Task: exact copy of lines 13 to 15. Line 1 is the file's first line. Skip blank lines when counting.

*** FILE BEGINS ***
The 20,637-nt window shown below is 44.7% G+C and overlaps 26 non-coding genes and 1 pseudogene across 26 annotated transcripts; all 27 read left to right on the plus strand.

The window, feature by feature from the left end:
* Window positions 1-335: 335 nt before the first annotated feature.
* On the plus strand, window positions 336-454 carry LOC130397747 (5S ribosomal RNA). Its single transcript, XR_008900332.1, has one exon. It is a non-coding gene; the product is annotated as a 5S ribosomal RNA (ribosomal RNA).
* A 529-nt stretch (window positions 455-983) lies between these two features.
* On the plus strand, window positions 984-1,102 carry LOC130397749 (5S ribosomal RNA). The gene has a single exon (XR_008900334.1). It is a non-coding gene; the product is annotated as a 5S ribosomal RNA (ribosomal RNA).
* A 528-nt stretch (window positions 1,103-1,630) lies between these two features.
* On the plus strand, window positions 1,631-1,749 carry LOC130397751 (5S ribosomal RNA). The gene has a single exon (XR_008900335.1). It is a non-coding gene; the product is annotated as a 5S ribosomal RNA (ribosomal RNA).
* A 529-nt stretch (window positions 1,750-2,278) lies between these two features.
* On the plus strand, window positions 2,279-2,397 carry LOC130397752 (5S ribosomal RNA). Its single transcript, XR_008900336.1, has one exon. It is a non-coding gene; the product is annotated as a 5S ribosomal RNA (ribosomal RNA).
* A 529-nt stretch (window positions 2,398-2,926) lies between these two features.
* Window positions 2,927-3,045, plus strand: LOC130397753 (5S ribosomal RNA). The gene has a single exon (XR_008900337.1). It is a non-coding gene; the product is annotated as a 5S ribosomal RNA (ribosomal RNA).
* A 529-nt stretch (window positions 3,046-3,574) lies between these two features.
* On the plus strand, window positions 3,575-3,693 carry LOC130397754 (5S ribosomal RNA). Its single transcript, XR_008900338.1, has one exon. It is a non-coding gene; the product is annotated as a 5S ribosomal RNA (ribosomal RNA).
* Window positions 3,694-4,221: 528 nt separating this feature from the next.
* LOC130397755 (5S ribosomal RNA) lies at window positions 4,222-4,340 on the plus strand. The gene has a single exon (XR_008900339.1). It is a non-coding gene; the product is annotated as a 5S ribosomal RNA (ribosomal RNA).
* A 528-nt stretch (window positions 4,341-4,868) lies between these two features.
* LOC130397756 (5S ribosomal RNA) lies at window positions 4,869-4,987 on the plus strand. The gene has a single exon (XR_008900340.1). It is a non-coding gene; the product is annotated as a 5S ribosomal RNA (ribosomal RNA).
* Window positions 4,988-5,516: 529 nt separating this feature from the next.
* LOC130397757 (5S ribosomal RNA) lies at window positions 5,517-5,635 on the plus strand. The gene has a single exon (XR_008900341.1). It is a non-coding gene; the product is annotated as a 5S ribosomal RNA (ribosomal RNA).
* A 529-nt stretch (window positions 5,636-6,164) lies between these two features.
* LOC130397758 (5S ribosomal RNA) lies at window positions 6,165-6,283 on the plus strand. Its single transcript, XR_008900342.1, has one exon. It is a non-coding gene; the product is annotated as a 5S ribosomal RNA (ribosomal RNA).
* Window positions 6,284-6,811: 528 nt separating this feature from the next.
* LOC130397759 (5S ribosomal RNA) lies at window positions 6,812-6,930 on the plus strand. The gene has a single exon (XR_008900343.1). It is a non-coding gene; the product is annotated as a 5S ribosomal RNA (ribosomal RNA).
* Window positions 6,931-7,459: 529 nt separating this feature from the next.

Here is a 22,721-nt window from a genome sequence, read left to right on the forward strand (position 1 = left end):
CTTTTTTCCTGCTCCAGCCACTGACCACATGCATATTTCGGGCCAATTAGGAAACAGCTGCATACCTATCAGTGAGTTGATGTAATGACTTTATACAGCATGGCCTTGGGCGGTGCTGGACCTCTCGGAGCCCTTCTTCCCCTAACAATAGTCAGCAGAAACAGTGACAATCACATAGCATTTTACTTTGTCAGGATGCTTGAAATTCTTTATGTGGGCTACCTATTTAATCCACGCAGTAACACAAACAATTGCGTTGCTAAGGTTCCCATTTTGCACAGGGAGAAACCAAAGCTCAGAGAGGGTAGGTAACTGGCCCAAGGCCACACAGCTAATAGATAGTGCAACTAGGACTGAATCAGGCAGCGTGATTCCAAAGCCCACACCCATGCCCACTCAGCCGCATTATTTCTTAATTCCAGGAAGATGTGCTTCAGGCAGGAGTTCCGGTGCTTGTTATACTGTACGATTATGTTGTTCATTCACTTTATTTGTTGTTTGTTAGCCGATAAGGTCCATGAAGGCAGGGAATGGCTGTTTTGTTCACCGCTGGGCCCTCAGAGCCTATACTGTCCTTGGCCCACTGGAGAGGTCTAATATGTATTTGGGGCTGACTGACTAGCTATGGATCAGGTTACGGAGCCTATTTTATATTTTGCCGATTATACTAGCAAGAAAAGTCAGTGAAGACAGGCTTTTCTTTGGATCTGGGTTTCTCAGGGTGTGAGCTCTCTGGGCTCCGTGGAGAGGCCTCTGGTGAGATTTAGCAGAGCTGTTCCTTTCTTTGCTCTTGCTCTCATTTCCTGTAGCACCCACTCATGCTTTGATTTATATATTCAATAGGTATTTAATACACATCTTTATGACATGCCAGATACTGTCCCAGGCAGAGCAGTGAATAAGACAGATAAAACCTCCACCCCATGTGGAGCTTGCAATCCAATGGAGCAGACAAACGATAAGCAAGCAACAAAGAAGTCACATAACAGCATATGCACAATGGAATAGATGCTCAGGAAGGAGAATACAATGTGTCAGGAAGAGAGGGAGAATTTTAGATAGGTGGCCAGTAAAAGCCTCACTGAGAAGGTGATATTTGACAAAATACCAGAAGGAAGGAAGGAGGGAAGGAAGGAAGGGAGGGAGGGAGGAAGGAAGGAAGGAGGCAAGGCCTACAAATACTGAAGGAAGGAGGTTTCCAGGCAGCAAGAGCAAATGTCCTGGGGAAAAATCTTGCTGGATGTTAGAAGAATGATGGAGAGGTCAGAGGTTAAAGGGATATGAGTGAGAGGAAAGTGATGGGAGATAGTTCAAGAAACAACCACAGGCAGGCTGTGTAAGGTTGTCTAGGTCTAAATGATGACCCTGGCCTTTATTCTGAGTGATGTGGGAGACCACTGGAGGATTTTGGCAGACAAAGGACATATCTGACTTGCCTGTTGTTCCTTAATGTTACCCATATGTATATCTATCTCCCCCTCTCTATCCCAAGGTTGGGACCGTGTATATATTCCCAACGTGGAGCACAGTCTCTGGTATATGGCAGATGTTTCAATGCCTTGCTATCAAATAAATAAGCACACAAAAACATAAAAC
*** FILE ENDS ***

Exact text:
* A 529-nt stretch (window positions 3,046-3,574) lies between these two features.
* On the plus strand, window positions 3,575-3,693 carry LOC130397754 (5S ribosomal RNA). Its single transcript, XR_008900338.1, has one exon. It is a non-coding gene; the product is annotated as a 5S ribosomal RNA (ribosomal RNA).
* Window positions 3,694-4,221: 528 nt separating this feature from the next.